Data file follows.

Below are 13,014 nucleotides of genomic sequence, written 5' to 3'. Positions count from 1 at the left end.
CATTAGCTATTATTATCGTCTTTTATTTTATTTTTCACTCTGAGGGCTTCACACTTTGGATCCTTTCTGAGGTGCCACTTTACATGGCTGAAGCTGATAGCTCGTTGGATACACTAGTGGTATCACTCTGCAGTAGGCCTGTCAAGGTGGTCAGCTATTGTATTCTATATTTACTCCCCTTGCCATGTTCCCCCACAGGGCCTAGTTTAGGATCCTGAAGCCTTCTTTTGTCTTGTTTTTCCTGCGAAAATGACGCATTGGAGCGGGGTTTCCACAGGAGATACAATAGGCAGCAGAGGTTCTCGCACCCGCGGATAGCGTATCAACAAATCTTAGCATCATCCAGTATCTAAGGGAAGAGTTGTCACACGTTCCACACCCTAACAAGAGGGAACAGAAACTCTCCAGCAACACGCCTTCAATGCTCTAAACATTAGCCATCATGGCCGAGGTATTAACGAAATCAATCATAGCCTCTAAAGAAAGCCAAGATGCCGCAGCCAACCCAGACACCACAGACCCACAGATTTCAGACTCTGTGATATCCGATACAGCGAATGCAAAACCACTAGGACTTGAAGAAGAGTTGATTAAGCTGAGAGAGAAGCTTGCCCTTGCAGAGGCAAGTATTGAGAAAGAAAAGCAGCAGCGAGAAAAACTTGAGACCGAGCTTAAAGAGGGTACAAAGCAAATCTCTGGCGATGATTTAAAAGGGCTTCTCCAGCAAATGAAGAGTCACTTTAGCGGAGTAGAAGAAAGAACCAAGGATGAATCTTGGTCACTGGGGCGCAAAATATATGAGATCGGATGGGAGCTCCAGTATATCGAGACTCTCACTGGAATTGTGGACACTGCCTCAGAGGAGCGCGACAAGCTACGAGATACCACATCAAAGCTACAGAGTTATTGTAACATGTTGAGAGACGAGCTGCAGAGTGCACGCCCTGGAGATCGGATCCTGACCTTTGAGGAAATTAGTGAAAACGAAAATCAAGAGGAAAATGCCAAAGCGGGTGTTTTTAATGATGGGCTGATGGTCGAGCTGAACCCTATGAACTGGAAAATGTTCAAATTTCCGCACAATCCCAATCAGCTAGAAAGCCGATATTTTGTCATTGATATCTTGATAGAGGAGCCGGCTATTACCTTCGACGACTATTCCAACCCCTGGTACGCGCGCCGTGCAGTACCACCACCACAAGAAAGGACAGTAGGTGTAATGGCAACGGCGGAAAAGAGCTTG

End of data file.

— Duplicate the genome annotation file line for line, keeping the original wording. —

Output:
Below are 13,014 nucleotides of genomic sequence, written 5' to 3'. Positions count from 1 at the left end.
CATTAGCTATTATTATCGTCTTTTATTTTATTTTTCACTCTGAGGGCTTCACACTTTGGATCCTTTCTGAGGTGCCACTTTACATGGCTGAAGCTGATAGCTCGTTGGATACACTAGTGGTATCACTCTGCAGTAGGCCTGTCAAGGTGGTCAGCTATTGTATTCTATATTTACTCCCCTTGCCATGTTCCCCCACAGGGCCTAGTTTAGGATCCTGAAGCCTTCTTTTGTCTTGTTTTTCCTGCGAAAATGACGCATTGGAGCGGGGTTTCCACAGGAGATACAATAGGCAGCAGAGGTTCTCGCACCCGCGGATAGCGTATCAACAAATCTTAGCATCATCCAGTATCTAAGGGAAGAGTTGTCACACGTTCCACACCCTAACAAGAGGGAACAGAAACTCTCCAGCAACACGCCTTCAATGCTCTAAACATTAGCCATCATGGCCGAGGTATTAACGAAATCAATCATAGCCTCTAAAGAAAGCCAAGATGCCGCAGCCAACCCAGACACCACAGACCCACAGATTTCAGACTCTGTGATATCCGATACAGCGAATGCAAAACCACTAGGACTTGAAGAAGAGTTGATTAAGCTGAGAGAGAAGCTTGCCCTTGCAGAGGCAAGTATTGAGAAAGAAAAGCAGCAGCGAGAAAAACTTGAGACCGAGCTTAAAGAGGGTACAAAGCAAATCTCTGGCGATGATTTAAAAGGGCTTCTCCAGCAAATGAAGAGTCACTTTAGCGGAGTAGAAGAAAGAACCAAGGATGAATCTTGGTCACTGGGGCGCAAAATATATGAGATCGGATGGGAGCTCCAGTATATCGAGACTCTCACTGGAATTGTGGACACTGCCTCAGAGGAGCGCGACAAGCTACGAGATACCACATCAAAGCTACAGAGTTATTGTAACATGTTGAGAGACGAGCTGCAGAGTGCACGCCCTGGAGATCGGATCCTGACCTTTGAGGAAATTAGTGAAAACGAAAATCAAGAGGAAAATGCCAAAGCGGGTGTTTTTAATGATGGGCTGATGGTCGAGCTGAACCCTATGAACTGGAAAATGTTCAAATTTCCGCACAATCCCAATCAGCTAGAAAGCCGATATTTTGTCATTGATATCTTGATAGAGGAGCCGGCTATTACCTTCGACGACTATTCCAACCCCTGGTACGCGCGCCGTGCAGTACCACCACCACAAGAAAGGACAGTAGGTGTAATGGCAACGGCGGAAAAGAGCTTG